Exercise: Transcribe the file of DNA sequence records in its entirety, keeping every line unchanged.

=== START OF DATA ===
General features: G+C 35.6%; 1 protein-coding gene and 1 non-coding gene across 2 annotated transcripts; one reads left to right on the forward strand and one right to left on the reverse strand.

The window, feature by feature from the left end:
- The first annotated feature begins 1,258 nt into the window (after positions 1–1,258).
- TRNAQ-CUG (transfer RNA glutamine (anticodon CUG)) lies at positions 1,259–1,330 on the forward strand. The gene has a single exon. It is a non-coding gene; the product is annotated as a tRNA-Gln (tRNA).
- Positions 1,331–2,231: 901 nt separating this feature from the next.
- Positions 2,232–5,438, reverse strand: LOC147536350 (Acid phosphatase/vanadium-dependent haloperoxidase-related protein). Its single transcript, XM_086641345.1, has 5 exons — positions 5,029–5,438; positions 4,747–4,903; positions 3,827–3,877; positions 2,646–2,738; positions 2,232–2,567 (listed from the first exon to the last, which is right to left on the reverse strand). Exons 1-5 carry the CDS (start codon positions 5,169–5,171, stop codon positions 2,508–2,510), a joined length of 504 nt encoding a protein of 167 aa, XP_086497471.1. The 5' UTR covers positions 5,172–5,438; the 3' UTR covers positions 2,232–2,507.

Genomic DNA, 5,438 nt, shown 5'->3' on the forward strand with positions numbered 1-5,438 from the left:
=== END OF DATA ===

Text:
General features: G+C 35.6%; 1 protein-coding gene and 1 non-coding gene across 2 annotated transcripts; one reads left to right on the forward strand and one right to left on the reverse strand.

The window, feature by feature from the left end:
- The first annotated feature begins 1,258 nt into the window (after positions 1–1,258).
- TRNAQ-CUG (transfer RNA glutamine (anticodon CUG)) lies at positions 1,259–1,330 on the forward strand. The gene has a single exon. It is a non-coding gene; the product is annotated as a tRNA-Gln (tRNA).
- Positions 1,331–2,231: 901 nt separating this feature from the next.
- Positions 2,232–5,438, reverse strand: LOC147536350 (Acid phosphatase/vanadium-dependent haloperoxidase-related protein). Its single transcript, XM_086641345.1, has 5 exons — positions 5,029–5,438; positions 4,747–4,903; positions 3,827–3,877; positions 2,646–2,738; positions 2,232–2,567 (listed from the first exon to the last, which is right to left on the reverse strand). Exons 1-5 carry the CDS (start codon positions 5,169–5,171, stop codon positions 2,508–2,510), a joined length of 504 nt encoding a protein of 167 aa, XP_086497471.1. The 5' UTR covers positions 5,172–5,438; the 3' UTR covers positions 2,232–2,507.

Genomic DNA, 5,438 nt, shown 5'->3' on the forward strand with positions numbered 1-5,438 from the left: